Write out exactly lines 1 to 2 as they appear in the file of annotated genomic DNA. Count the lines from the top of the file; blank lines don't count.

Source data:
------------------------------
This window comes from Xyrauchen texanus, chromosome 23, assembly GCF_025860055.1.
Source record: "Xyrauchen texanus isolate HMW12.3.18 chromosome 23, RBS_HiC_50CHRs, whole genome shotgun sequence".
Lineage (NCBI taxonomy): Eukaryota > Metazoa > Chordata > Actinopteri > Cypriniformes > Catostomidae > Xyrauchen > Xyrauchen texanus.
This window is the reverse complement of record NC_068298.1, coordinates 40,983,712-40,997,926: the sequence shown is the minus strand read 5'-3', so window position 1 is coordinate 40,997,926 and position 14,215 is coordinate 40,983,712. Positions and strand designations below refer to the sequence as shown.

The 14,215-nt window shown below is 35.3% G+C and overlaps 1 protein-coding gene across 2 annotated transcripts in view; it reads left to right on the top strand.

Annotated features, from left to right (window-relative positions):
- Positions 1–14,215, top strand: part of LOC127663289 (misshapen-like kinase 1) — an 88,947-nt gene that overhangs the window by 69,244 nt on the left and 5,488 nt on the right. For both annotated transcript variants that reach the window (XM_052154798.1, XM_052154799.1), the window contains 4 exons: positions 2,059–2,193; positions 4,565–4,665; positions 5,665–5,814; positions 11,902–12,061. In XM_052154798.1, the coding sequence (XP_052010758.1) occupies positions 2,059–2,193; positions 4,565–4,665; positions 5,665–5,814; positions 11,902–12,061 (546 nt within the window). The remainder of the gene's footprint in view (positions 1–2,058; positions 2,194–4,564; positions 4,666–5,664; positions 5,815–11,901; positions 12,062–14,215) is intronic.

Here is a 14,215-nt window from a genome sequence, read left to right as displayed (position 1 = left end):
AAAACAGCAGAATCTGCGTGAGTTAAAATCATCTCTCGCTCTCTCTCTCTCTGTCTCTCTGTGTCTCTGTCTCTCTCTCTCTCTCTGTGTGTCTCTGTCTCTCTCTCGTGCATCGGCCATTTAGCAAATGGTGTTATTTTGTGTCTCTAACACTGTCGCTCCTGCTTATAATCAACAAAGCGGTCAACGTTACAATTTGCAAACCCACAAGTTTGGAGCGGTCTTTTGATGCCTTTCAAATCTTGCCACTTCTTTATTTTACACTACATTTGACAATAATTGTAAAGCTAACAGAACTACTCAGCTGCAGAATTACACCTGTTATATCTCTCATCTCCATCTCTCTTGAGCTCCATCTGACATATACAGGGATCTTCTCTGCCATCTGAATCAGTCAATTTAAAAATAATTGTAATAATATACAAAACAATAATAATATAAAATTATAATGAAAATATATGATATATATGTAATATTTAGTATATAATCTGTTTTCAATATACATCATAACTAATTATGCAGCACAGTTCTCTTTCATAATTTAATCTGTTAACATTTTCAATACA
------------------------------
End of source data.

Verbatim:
This window comes from Xyrauchen texanus, chromosome 23, assembly GCF_025860055.1.
Source record: "Xyrauchen texanus isolate HMW12.3.18 chromosome 23, RBS_HiC_50CHRs, whole genome shotgun sequence".